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Galleries: Philadelphia's airport is a gallery with wings

Next time you find yourself inside Philadelphia International Airport with time on your hands, check out the art - because it's the only way you can.

Next time you find yourself inside Philadelphia International Airport with time on your hands, check out the art - because it's the only way you can.

Since 9/11, only ticketed passengers who have been through security have been able to see our airport's eclectic, timely mix of exhibitions - a pity, since its program of rotating exhibitions is one of the best of its kind. I was fortunate to have been escorted through the airport's seven terminals by the program's director, Leah Douglas.

Most of the contemporary artists Douglas currently is showcasing have exhibited their work in Philadelphia's galleries and museums over the last two years, and all reflect her search for work that is sophisticated but that also has the capacity to attract a busy traveler's attention. She has written brief, easily understood wall texts for each exhibition.

Leslie Pontz's cocoonish sculptures of crocheted wire over iron chains and other found manufactured objects look like they grew in the desert, and they suit their minimalist, naturally lit location in Terminal A West, where they'll be through October 2009. They're elegant and mysterious; children would likely gravitate to them for their woolly appearance. Nearby in Terminal A, through December 2009, Marisha Simon's fabric installation of a veiled landscape of cattails, grasses and trees memorializes the marshland that existed on the site of the airport (and whose former vastness and majesty you can ponder at the nearby John Heinz National Wildlife Refuge at Tinicum).

Niwaki, the Japanese art of pruning, has inspired Thomas Vance's sculpture, which is in Terminal B through September. It features orblike treetop forms in varying shades of green, all mounted together inside a box that evokes both early televisions and the old-fashioned natural-history museum display.

The most familiar of Douglas' current selections, longtime Philadelphia painter Moe Brooker, commands a busy intersection in Terminal C through August. There are only two pieces in a large glass display case - a painting and a painted construction - but they flatter each other and beautifully show off Brooker's abilities with line, color, and pattern.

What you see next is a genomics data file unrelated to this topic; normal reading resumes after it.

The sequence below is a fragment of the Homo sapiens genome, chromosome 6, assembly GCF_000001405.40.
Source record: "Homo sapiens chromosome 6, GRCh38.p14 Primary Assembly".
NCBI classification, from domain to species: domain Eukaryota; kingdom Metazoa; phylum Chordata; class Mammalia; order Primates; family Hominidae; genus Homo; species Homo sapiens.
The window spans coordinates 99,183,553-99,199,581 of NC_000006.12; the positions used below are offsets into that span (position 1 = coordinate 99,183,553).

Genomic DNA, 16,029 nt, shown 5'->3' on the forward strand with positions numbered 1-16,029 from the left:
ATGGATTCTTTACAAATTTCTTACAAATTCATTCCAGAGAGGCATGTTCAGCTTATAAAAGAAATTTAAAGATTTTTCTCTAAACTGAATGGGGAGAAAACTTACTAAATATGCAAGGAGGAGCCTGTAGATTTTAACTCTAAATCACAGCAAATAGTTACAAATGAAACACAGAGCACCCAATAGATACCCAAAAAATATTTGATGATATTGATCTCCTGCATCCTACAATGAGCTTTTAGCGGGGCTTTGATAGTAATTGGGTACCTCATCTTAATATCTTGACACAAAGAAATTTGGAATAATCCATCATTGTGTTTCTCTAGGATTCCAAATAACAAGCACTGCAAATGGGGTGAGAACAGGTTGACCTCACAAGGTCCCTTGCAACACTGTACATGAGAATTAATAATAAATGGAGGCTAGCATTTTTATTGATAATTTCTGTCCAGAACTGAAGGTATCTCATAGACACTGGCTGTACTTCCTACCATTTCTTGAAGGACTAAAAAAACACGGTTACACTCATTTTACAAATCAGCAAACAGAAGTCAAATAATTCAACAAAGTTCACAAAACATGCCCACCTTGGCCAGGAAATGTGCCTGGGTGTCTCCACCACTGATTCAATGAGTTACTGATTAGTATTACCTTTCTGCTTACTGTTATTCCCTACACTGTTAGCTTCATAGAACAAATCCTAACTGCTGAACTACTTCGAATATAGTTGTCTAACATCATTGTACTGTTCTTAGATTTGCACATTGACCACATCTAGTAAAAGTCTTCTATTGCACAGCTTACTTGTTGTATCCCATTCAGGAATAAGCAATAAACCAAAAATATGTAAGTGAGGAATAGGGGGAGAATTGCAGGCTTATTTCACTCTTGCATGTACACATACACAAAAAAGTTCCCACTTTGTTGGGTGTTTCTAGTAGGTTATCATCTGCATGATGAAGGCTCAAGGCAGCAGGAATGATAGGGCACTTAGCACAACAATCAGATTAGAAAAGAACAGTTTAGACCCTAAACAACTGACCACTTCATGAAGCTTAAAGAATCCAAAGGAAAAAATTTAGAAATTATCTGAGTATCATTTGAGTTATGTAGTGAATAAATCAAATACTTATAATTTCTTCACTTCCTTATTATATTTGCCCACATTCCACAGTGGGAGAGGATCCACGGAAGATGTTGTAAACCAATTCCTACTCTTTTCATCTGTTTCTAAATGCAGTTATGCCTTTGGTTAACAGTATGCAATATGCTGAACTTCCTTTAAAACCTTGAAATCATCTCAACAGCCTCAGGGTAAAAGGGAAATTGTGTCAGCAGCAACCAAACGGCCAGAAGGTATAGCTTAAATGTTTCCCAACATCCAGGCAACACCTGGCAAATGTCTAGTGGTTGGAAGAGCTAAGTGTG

Through November, the passageway between Terminals C and D is home to Mark Khaisman's "Tape Noir," a series he began earlier this year. This extremely plain site is virtually brought to life by Khaisman's gorgeous illuminated images of stills from film noir. They're constructed from nothing more than ordinary brown packing tape over a clear acrylic sheet that is mounted atop a light box, but Khaisman's manipulations of tape are startlingly photographic.

Each of Terminal F's three concourses has its own exhibition of paintings. Concourse 1 is home to Florence Putterman's charming fantasy narratives of people and animals, which run through July; Jackie Tileston's overlapping images derived from Chinese landscapes, antique French wallpaper, technology, and other seemingly unrelated sources converge in Concourse 2 through this month; and Tim McFarlane's quirky abstract paintings of coiling and ladderlike forms can be seen through November in Concourse 3.

There are many more exhibitions here - among them a group show of jewelry and metal arts by 17 area artists through October in Terminal D, and, for film buffs, a long-term show of posters for movies made in Philadelphia in Terminals A-East and B (a number of terrifically good films were shot in our environs). You can learn more about all of this at the airport's Web site under "Art & Exhibitions." And watch out. You could miss your flight.

Government work

City Hall is not the most conducive environment to enjoying contemporary art - although you can imagine Mark Dion or another similarly minded artist/cataloguer of the past having a field day here - but, like the airport, it has a program of exhibitions well worth seeing, as is the fusty, amazingly still-original interior of this historic building.

"In Your Dreams," a gathering of art that taps into the unconscious, has a tough row to hoe in these un-Windexed glass display cases, but it makes a valiant effort. Some of the most apt inclusions are photographs by Julia Blaukopf, Sienna Freeman, and Tanya Dodd; drawings by Kip Deeds and Justin Duerr; paintings by Alex Cohen and Mary Ann Leitch; and sculptures by Jonathan Hertzel and Gina Michaels.